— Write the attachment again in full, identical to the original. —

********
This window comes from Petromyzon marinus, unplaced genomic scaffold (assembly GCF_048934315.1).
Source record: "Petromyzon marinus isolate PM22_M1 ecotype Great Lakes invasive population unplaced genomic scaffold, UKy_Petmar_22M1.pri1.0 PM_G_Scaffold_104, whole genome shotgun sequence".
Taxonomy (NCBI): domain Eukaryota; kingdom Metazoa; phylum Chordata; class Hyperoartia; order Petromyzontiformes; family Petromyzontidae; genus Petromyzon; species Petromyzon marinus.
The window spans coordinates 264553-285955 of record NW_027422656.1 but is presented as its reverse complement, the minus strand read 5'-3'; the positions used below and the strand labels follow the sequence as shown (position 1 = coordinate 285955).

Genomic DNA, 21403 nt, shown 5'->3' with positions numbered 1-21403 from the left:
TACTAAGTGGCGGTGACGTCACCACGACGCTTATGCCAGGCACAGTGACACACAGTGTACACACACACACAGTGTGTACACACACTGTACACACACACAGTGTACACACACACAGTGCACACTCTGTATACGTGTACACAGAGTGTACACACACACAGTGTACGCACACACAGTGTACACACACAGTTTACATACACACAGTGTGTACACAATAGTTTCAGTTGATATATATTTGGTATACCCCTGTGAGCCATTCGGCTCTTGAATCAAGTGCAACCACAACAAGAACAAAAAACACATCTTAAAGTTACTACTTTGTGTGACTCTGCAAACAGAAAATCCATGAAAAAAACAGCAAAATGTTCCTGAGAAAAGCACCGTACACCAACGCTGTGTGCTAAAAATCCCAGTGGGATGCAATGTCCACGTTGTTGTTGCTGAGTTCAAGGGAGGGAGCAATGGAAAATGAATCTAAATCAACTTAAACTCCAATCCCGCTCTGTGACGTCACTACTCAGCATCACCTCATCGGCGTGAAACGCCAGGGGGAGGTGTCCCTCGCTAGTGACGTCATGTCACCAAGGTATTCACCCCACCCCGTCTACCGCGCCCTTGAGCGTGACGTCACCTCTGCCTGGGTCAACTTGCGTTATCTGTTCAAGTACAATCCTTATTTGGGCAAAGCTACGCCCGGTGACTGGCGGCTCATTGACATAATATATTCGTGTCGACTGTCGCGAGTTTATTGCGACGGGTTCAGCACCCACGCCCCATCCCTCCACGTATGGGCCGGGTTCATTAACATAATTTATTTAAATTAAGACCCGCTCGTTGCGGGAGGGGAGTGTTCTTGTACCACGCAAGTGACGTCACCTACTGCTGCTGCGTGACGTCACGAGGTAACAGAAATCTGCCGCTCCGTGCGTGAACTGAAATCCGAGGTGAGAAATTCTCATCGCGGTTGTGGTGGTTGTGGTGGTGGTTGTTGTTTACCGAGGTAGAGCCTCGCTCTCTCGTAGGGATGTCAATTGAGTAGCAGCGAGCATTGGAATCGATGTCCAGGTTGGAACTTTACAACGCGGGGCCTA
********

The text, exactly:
This window comes from Petromyzon marinus, unplaced genomic scaffold (assembly GCF_048934315.1).
Source record: "Petromyzon marinus isolate PM22_M1 ecotype Great Lakes invasive population unplaced genomic scaffold, UKy_Petmar_22M1.pri1.0 PM_G_Scaffold_104, whole genome shotgun sequence".
Taxonomy (NCBI): domain Eukaryota; kingdom Metazoa; phylum Chordata; class Hyperoartia; order Petromyzontiformes; family Petromyzontidae; genus Petromyzon; species Petromyzon marinus.
The window spans coordinates 264553-285955 of record NW_027422656.1 but is presented as its reverse complement, the minus strand read 5'-3'; the positions used below and the strand labels follow the sequence as shown (position 1 = coordinate 285955).

Genomic DNA, 21403 nt, shown 5'->3' with positions numbered 1-21403 from the left:
TACTAAGTGGCGGTGACGTCACCACGACGCTTATGCCAGGCACAGTGACACACAGTGTACACACACACACAGTGTGTACACACACTGTACACACACACAGTGTACACACACACAGTGCACACTCTGTATACGTGTACACAGAGTGTACACACACACAGTGTACGCACACACAGTGTACACACACAGTTTACATACACACAGTGTGTACACAATAGTTTCAGTTGATATATATTTGGTATACCCCTGTGAGCCATTCGGCTCTTGAATCAAGTGCAACCACAACAAGAACAAAAAACACATCTTAAAGTTACTACTTTGTGTGACTCTGCAAACAGAAAATCCATGAAAAAAACAGCAAAATGTTCCTGAGAAAAGCACCGTACACCAACGCTGTGTGCTAAAAATCCCAGTGGGATGCAATGTCCACGTTGTTGTTGCTGAGTTCAAGGGAGGGAGCAATGGAAAATGAATCTAAATCAACTTAAACTCCAATCCCGCTCTGTGACGTCACTACTCAGCATCACCTCATCGGCGTGAAACGCCAGGGGGAGGTGTCCCTCGCTAGTGACGTCATGTCACCAAGGTATTCACCCCACCCCGTCTACCGCGCCCTTGAGCGTGACGTCACCTCTGCCTGGGTCAACTTGCGTTATCTGTTCAAGTACAATCCTTATTTGGGCAAAGCTACGCCCGGTGACTGGCGGCTCATTGACATAATATATTCGTGTCGACTGTCGCGAGTTTATTGCGACGGGTTCAGCACCCACGCCCCATCCCTCCACGTATGGGCCGGGTTCATTAACATAATTTATTTAAATTAAGACCCGCTCGTTGCGGGAGGGGAGTGTTCTTGTACCACGCAAGTGACGTCACCTACTGCTGCTGCGTGACGTCACGAGGTAACAGAAATCTGCCGCTCCGTGCGTGAACTGAAATCCGAGGTGAGAAATTCTCATCGCGGTTGTGGTGGTTGTGGTGGTGGTTGTTGTTTACCGAGGTAGAGCCTCGCTCTCTCGTAGGGATGTCAATTGAGTAGCAGCGAGCATTGGAATCGATGTCCAGGTTGGAACTTTACAACGCGGGGCCTA